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  1. #1
    frdrx's Avatar
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    Fomapan R rumour

    There's a rumour circulating in the .cz domain that Foma is about to start rolling Fomapan R (their B&W reversal film) onto 120 spools this summer, thus making it available for medium format shooting. Fingers crossed!

  2. #2
    arealitystudios's Avatar
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    That would be super cool if they did. I've never been interested in the stuff in a 35mm format, but if it was medium format or large format that would be a whole different story!

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    I hope it's true!

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    can't say more than
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    I've just bought a Bausch & Lomb 6x6 projector....
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  6. #6
    2F/2F's Avatar
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    Is DR5 lab the only place that reverses this film for you, or can you also send it to Foma or something?

    I am very interested in it as a negative film, personally. I ran out of 120 Scala, which I used exclusively as a negative film, usually for winter landscape pix.
    2F/2F

    "Truth and love are my law and worship. Form and conscience are my manifestation and guide. Nature and peace are my shelter and companions. Order is my attitude. Beauty and perfection are my attack."

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  7. #7
    frdrx's Avatar
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    It is possible to have this film processed commercially in Prague and possibly also in Hradec Králové, but I develop it at home using the chemistry kit they sell. This is a lot cheaper and more fun. Quite a few people develop the film using generic chemicals (with or without modifying the process), but I'm too lazy for that. The official Foma R process may look crude and unsophisticated (with the single developer, potassium permanganate and light reversal step). It seems to work perfectly with this film nonetheless. If there's anything left to be desired, I'm yet to discover it. I shoot a lot of Fomapan R along with different Fujichrome films, and I'm very fond of the look it gives.

  8. #8
    2F/2F's Avatar
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    Quote Originally Posted by frdrx View Post
    It is possible to have this film processed commercially in Prague and possibly also in Hradec Králové, but I develop it at home using the chemistry kit they sell. This is a lot cheaper and more fun. Quite a few people develop the film using generic chemicals (with or without modifying the process), but I'm too lazy for that. The official Foma R process may look crude and unsophisticated (with the single developer, potassium permanganate and light reversal step). It seems to work perfectly with this film nonetheless. If there's anything left to be desired, I'm yet to discover it. I shoot a lot of Fomapan R along with different Fujichrome films, and I'm very fond of the look it gives.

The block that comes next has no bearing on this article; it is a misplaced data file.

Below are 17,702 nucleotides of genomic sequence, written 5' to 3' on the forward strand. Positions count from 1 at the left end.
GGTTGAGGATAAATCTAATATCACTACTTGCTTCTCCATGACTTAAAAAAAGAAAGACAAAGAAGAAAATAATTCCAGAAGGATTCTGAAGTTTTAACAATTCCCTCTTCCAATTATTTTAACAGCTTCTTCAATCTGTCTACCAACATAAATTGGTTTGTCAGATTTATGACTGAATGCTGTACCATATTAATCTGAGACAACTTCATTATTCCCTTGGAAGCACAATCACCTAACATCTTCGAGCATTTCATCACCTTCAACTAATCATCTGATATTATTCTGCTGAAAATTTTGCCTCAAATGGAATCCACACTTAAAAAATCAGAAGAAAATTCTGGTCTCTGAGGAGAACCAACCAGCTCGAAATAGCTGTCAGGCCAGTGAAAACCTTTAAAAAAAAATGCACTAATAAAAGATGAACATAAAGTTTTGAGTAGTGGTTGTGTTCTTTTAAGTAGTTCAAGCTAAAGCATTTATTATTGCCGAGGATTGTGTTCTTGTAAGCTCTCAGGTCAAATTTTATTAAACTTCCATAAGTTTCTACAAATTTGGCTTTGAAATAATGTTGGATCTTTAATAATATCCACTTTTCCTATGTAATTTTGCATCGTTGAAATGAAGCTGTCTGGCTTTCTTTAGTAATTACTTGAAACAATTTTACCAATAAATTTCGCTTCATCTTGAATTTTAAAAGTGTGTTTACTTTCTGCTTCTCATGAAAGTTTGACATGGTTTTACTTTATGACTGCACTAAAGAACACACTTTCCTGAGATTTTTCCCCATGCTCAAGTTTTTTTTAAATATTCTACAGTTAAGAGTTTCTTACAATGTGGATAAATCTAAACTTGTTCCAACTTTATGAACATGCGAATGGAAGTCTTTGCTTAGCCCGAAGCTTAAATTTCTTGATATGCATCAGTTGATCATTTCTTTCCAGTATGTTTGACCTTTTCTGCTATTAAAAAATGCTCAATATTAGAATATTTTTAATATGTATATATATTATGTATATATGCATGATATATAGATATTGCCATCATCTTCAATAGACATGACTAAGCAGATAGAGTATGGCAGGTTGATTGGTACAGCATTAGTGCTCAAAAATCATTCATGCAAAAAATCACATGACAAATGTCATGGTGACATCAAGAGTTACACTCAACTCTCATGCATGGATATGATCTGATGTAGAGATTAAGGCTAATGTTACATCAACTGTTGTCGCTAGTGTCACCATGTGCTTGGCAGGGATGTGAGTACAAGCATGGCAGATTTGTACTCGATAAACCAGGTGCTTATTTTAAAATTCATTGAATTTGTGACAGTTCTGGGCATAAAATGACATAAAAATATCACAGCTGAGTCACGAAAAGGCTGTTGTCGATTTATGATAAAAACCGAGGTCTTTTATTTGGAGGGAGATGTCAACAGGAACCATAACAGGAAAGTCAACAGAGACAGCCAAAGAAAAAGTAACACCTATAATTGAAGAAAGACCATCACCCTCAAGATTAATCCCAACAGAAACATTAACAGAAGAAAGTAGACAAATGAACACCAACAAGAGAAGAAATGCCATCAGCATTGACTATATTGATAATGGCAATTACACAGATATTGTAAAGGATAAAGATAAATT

Sounds similar, if not identical, to Ilford's published reversal process.

    Where do you get the reversal kits? You need to fill out a D.E.A. form here in the U.S. to purchase the sulfuric acid and, I believe, the pot. permanganate (though it may be one of the other chemicals of which I am thinking). If I could get a reversal kit without all that jazz, it would be great.

    I have not tried the Formulary reversal kit, so I don't know if it is similar (or identical) to the Ilford process. However, it is crazily expensive, so I have never tried it.
    2F/2F

    "Truth and love are my law and worship. Form and conscience are my manifestation and guide. Nature and peace are my shelter and companions. Order is my attitude. Beauty and perfection are my attack."

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  9. #9
    frdrx's Avatar
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    I just go for it to our little local shop (Foto Škoda -- okay, it's not little at all). I can also order it directly from Foma at a similar price. Macodirect in Germany also have it, but they ask a lot more, as do fomafoto.com. In Britain, it's carried, for example, by Silverprint. Sadly, my short search failed to find an supplier in America. The content is intended for eight 35mm rolls, but I usually manage to develop ten by processing two rolls in one tank. I must reiterate that there's nothing proprietary about the process, so the kit is a bit superfluous.

  10. #10

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    Quote Originally Posted by frdrx View Post
    I just go for it to our little local shop (Foto Škoda -- okay, it's not little at all). I can also order it directly from Foma at a similar price. Macodirect in Germany also have it, but they ask a lot more, as do fomafoto.com. In Britain, it's carried, for example, by Silverprint. Sadly, my short search failed to find an supplier in America. The content is intended for eight 35mm rolls, but I usually manage to develop ten by processing two rolls in one tank. I must reiterate that there's nothing proprietary about the process, so the kit is a bit superfluous.
    The thing that strikes me is that Foma uses the same developer as the first and second developer, while the more traditional process would require a silver halide added to the first developer.
    Plus, if you try to process other films than Foma R100, halve the permanganate otherwise the bleach is way too concentrated and you'll end with black junk floating in the tank.
    Personally tested.

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